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Introduction to DSM-5

C. E. Zupanick, Psy.D. Updated: Nov 8th 2013

This center contains a series of informative articles that discuss the new DSM-5. Because we are committed to providing the most current, contemporary, and relevant educational resources, we have been actively preparing for DSM-5 over the past several years. Our proactive approach enables us to align our library resources with the conceptual framework, language, diagnostic criteria, and organizational structure of the new DSM-5. We started making changes in 2012 based on drafts and will continue to make updates and revisions throughout 2013.

Overview of changes found in DSM-5:

There has been a great deal of mystery, excitement, and uncertainty about much anticipated release of DSM-5. In December 2012, the APA Board of Trustees voted to approve the new DSM-5. The DSM-5 was unveiled at the American Psychiatric Association’s National Conference in May 2013. Copies were available to the public shortly afterward.

In an interview with Psychiatric News, the DSM-5 task force chair, David Kupfer, M.D. identified the conceptual framework that guided the development of DSM-5. This framework included 1) a life-span, developmental approach to psychiatric disorders; 2) an attention to the contextual influence of gender and culture with respect to symptom presentation; 3) a movement toward a more dimensional approach to severity; 4) a greater alignment with ICD-11; and, 5) a greater reliance on the genetic and neurobiological research that support a biologic etiology of many psychiatric disorders.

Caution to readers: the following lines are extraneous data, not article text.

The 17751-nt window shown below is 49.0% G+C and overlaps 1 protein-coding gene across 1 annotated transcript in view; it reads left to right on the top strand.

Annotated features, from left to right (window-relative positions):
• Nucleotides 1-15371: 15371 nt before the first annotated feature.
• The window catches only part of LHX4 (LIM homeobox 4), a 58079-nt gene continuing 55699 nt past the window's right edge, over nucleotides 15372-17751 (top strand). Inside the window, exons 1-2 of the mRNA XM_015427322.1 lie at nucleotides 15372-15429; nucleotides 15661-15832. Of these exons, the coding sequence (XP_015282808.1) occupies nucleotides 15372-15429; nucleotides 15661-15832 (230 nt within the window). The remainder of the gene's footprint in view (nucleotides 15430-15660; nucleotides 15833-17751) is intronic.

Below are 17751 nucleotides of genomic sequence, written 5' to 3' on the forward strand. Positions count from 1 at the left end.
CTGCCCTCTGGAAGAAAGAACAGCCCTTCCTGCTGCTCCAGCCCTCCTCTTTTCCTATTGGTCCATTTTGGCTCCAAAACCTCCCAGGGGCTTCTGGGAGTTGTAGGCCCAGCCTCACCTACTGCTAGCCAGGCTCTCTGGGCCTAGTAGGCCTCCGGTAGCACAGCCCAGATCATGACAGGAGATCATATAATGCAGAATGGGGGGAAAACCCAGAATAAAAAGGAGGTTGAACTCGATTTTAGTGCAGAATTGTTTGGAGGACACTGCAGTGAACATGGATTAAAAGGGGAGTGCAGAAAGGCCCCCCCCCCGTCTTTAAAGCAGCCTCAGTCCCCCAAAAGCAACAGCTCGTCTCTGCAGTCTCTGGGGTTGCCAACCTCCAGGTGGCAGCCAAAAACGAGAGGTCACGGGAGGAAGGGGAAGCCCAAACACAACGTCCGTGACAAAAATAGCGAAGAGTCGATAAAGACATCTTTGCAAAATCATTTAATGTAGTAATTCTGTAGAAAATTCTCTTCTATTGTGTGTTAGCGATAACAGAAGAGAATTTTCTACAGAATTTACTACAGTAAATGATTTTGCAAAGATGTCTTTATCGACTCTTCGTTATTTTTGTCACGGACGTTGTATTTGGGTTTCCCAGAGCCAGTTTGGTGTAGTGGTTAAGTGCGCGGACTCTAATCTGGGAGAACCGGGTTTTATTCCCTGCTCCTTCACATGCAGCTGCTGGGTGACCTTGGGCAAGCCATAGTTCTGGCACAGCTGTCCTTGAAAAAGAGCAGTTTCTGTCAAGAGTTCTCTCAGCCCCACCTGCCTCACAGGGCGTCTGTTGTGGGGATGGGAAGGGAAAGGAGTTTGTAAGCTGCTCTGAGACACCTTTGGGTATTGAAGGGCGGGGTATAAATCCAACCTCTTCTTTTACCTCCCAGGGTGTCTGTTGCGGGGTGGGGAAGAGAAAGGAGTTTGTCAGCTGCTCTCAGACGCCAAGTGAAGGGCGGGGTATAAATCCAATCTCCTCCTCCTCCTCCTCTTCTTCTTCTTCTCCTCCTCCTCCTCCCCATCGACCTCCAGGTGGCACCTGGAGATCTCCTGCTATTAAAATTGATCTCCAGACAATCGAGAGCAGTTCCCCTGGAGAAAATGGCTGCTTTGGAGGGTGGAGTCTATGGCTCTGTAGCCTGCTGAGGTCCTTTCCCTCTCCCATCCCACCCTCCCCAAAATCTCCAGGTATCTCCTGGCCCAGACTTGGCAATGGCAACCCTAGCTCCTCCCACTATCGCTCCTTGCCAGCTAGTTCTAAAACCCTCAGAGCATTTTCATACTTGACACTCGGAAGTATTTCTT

The new DSM-5 will consist of three sections. Section I provides instructions on how to use the manual. Section II delineates the categorical diagnoses with a new organizational structure that eliminates the multi-axial system and instead follows a life-span, developmental progression and organization. Section III will include conditions suggested for further research, a dimensional alternative for several diagnostic categories, as well as cultural and other contextual information.

The most significant and global changes from DSM-IV to DSM-5 that have particular importance to clinicians are: 1) the life-span, developmental framework; 2) the elimination of the multiaxial system; 3) a new suicide concern scale that can be used with any diagnosis; and, 4) the addition of dimensional measures of severity for several disorders.

In subsequent articles, we will discuss changes from DSM-IV to DSM-5 as they relate to specific categories of DSM-5 disorders and how we are aligning our content to conform to the new manual. We will further discuss the impact of these changes for clinicians, diagnosticians, and mental health service participants.



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